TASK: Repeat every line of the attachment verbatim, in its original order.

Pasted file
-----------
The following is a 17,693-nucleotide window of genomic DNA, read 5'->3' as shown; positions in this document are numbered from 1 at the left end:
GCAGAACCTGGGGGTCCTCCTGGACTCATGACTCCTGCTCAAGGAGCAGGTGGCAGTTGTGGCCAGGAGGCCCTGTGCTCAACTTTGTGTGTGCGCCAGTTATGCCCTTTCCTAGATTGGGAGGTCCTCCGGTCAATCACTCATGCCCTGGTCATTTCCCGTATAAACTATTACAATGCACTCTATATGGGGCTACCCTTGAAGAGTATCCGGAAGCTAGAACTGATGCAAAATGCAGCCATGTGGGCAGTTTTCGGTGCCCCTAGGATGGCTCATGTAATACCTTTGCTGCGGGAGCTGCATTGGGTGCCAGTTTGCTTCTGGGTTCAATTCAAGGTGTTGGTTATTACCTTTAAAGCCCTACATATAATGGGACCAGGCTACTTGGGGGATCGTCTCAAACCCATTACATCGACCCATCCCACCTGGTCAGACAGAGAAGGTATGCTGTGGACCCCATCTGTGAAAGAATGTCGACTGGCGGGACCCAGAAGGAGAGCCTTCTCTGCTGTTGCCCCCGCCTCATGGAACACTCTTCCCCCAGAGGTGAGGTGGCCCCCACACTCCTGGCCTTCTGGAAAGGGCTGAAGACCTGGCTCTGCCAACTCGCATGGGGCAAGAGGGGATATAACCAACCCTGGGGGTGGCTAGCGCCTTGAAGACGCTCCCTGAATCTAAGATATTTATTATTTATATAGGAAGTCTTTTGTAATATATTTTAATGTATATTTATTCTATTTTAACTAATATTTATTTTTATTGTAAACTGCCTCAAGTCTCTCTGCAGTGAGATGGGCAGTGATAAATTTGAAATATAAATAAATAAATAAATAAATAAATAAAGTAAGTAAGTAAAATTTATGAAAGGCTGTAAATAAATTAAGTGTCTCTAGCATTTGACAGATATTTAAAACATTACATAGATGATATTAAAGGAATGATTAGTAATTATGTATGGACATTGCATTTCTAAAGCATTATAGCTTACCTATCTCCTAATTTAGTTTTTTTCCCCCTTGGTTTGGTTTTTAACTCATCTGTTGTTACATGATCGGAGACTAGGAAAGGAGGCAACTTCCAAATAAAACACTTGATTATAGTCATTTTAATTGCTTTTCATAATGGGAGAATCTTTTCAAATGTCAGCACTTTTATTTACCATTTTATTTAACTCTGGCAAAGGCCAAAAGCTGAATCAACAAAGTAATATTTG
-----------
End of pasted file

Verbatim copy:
The following is a 17,693-nucleotide window of genomic DNA, read 5'->3' as shown; positions in this document are numbered from 1 at the left end:
GCAGAACCTGGGGGTCCTCCTGGACTCATGACTCCTGCTCAAGGAGCAGGTGGCAGTTGTGGCCAGGAGGCCCTGTGCTCAACTTTGTGTGTGCGCCAGTTATGCCCTTTCCTAGATTGGGAGGTCCTCCGGTCAATCACTCATGCCCTGGTCATTTCCCGTATAAACTATTACAATGCACTCTATATGGGGCTACCCTTGAAGAGTATCCGGAAGCTAGAACTGATGCAAAATGCAGCCATGTGGGCAGTTTTCGGTGCCCCTAGGATGGCTCATGTAATACCTTTGCTGCGGGAGCTGCATTGGGTGCCAGTTTGCTTCTGGGTTCAATTCAAGGTGTTGGTTATTACCTTTAAAGCCCTACATATAATGGGACCAGGCTACTTGGGGGATCGTCTCAAACCCATTACATCGACCCATCCCACCTGGTCAGACAGAGAAGGTATGCTGTGGACCCCATCTGTGAAAGAATGTCGACTGGCGGGACCCAGAAGGAGAGCCTTCTCTGCTGTTGCCCCCGCCTCATGGAACACTCTTCCCCCAGAGGTGAGGTGGCCCCCACACTCCTGGCCTTCTGGAAAGGGCTGAAGACCTGGCTCTGCCAACTCGCATGGGGCAAGAGGGGATATAACCAACCCTGGGGGTGGCTAGCGCCTTGAAGACGCTCCCTGAATCTAAGATATTTATTATTTATATAGGAAGTCTTTTGTAATATATTTTAATGTATATTTATTCTATTTTAACTAATATTTATTTTTATTGTAAACTGCCTCAAGTCTCTCTGCAGTGAGATGGGCAGTGATAAATTTGAAATATAAATAAATAAATAAATAAATAAATAAAGTAAGTAAGTAAAATTTATGAAAGGCTGTAAATAAATTAAGTGTCTCTAGCATTTGACAGATATTTAAAACATTACATAGATGATATTAAAGGAATGATTAGTAATTATGTATGGACATTGCATTTCTAAAGCATTATAGCTTACCTATCTCCTAATTTAGTTTTTTTCCCCCTTGGTTTGGTTTTTAACTCATCTGTTGTTACATGATCGGAGACTAGGAAAGGAGGCAACTTCCAAATAAAACACTTGATTATAGTCATTTTAATTGCTTTTCATAATGGGAGAATCTTTTCAAATGTCAGCACTTTTATTTACCATTTTATTTAACTCTGGCAAAGGCCAAAAGCTGAATCAACAAAGTAATATTTG